How to skip the Windows sign-in password

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When you get a new computer, especially if you get one of the more recent ones that are running Windows 8.1 or Windows 10, part of the set-up process is setting a Windows password. Most people don’t realize that you don’t NEED to have a Windows password on your computer, but the wording on the screen makes it sound like you are required to create one. I’ve even had some people go through this process without really thinking about it, then the next time they boot up their computer, they get prompted for the Windows password – and they don’t remember what it is.

Windows password

 

We have ways of getting around the problem of a forgotten password. Most techs will know how to bypass a Windows password (which should tell you something about how well it secures your computer). Of course, the easiest solution is to never create the password requirement when you are first setting up the computer. When I’m setting up a new PC for a client, I always set it so there is no Windows password. The owner of the computer can always add one later on if it’s necessary.

But what if you’ve already set up your computer, and it requires you to enter a password every time you boot up Windows?

Here’s how you turn off the Windows password requirement:

Click the Start button (Microsoft logo) in the bottom left corner of the screen, and in the search field, type:

netplwiz

then hit the Enter button. This is going to bring up a window called “User Accounts” which looks like this:

Windows password

 

At this point, you could probably figure out what to do just by looking at the contents of that window. First, look at the list of users. In my case, there are 3 entries. On your computer, it might only list a single user profile name. Either way, click once to highlight the user name for whom you want to skip the password entry requirement. Then UNcheck the box next to “Users must enter a user name and password to use this computer” and click OK at the bottom of the window.

Then you will be prompted to enter your current password, and confirm it:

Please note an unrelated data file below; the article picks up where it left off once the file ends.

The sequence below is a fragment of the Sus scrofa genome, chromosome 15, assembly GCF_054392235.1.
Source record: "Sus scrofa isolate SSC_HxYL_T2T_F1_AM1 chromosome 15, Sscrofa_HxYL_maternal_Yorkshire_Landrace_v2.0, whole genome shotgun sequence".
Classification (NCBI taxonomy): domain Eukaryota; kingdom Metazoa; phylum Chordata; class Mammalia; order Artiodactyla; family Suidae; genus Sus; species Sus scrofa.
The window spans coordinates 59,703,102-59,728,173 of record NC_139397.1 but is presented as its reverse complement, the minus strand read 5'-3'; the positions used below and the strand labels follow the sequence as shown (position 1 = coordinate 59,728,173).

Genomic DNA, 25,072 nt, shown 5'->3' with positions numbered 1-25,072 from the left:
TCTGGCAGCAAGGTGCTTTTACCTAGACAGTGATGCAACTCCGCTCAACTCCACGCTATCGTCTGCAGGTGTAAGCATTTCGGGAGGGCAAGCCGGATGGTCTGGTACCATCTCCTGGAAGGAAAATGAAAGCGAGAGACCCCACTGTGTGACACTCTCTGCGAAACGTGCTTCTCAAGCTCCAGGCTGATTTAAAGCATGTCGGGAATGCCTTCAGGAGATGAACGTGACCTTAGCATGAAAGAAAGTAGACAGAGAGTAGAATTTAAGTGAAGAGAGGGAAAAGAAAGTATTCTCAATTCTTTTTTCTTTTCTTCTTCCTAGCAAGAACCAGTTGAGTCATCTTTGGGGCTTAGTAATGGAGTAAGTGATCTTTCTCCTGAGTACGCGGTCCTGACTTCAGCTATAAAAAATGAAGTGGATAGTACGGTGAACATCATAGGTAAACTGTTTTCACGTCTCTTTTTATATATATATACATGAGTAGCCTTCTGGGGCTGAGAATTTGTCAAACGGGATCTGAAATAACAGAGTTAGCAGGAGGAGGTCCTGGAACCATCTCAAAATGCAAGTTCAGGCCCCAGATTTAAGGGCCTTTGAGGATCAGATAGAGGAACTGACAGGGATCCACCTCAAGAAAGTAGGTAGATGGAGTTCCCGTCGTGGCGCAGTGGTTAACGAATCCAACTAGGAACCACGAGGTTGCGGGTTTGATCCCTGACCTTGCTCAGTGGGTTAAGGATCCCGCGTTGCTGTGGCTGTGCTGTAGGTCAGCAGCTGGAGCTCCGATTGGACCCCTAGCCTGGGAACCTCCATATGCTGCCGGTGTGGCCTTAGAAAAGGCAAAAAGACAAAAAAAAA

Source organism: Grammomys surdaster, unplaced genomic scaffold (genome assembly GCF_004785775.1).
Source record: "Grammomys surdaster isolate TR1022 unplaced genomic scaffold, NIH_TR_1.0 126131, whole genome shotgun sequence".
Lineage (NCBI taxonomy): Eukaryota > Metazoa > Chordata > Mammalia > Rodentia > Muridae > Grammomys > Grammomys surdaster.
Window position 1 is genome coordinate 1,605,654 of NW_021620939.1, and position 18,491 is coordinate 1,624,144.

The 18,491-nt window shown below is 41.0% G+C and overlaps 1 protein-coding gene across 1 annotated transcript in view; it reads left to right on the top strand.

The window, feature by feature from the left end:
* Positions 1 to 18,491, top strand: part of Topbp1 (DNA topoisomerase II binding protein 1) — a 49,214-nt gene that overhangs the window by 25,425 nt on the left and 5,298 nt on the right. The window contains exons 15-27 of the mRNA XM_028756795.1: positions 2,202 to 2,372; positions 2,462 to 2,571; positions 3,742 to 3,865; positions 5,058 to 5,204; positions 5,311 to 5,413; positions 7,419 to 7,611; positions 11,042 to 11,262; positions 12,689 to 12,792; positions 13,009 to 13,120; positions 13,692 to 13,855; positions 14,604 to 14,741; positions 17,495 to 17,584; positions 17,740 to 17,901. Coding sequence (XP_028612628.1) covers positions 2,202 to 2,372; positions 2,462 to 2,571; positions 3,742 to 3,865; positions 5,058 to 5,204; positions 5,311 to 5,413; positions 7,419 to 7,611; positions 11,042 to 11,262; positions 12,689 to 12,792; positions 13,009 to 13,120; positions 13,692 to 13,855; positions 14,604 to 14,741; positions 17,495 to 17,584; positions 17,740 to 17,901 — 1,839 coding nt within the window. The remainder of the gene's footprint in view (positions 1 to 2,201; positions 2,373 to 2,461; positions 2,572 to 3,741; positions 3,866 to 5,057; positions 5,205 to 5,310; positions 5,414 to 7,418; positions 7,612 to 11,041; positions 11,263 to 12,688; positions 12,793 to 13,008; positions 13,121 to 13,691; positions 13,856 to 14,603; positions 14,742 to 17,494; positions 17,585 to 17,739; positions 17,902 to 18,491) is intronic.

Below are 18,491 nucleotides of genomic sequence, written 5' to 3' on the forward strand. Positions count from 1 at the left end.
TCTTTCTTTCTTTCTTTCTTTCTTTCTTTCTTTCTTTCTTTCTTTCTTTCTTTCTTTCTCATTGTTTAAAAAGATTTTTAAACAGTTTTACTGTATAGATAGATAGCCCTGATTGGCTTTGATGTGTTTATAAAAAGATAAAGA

Windows password

 

After you click OK on that screen, you’re done. Next time you boot up into that user profile on Windows, you won’t have to put in a password.

A couple of things to remember about this:

  • The “netplwiz” process works with Windows Vista, 7, 8 and 10. If you’re using a version of Windows older than Vista, you have bigger problems than being bothered with a password.
  • You should only disable the Windows password requirement if you are not concerned about safety/security in relation to someone else having physical access to your computer. If it’s just you and your computer in your home, that’s one thing. If your computer sits in an office or some other place where other people are nearby, you might want to keep the password requirement in place. It’s not foolproof, but it would at least slow someone down if they are trying to access your files without permission.

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Rachel
October 11th, 2015

I’ve tried this several times using Windows 8.1 and it’s not working for me. Any suggestions?

Scott Johnson
October 12th, 2015

Call me for help with this – 727-254-9078.

Rachel
October 12th, 2015

Update…. It’s working when I first boot up, but as soon as the screen goes black (like if I leave the computer for a few monutes), I have to type in the password again. I don’t suppose there is any way to prevent that, is there?

Scott Johnson
October 12th, 2015

Yes – go to Control Panel – Power options – and on the left side click on “Require a password on wakeup”. Then check the “Don’t require a password” option.

Rachel
October 20th, 2015

Thanks. I found the box to check, but it was grayed out. I could not click on it to activate it. I checked to make sure that I was on as the administrator, and I was. So I still can’t stop the computer from locking when it goes into a save energy mode, even after only a few seconds.

Rachel
October 20th, 2015

Update. I found a way to change the settings. Thanks for all your help!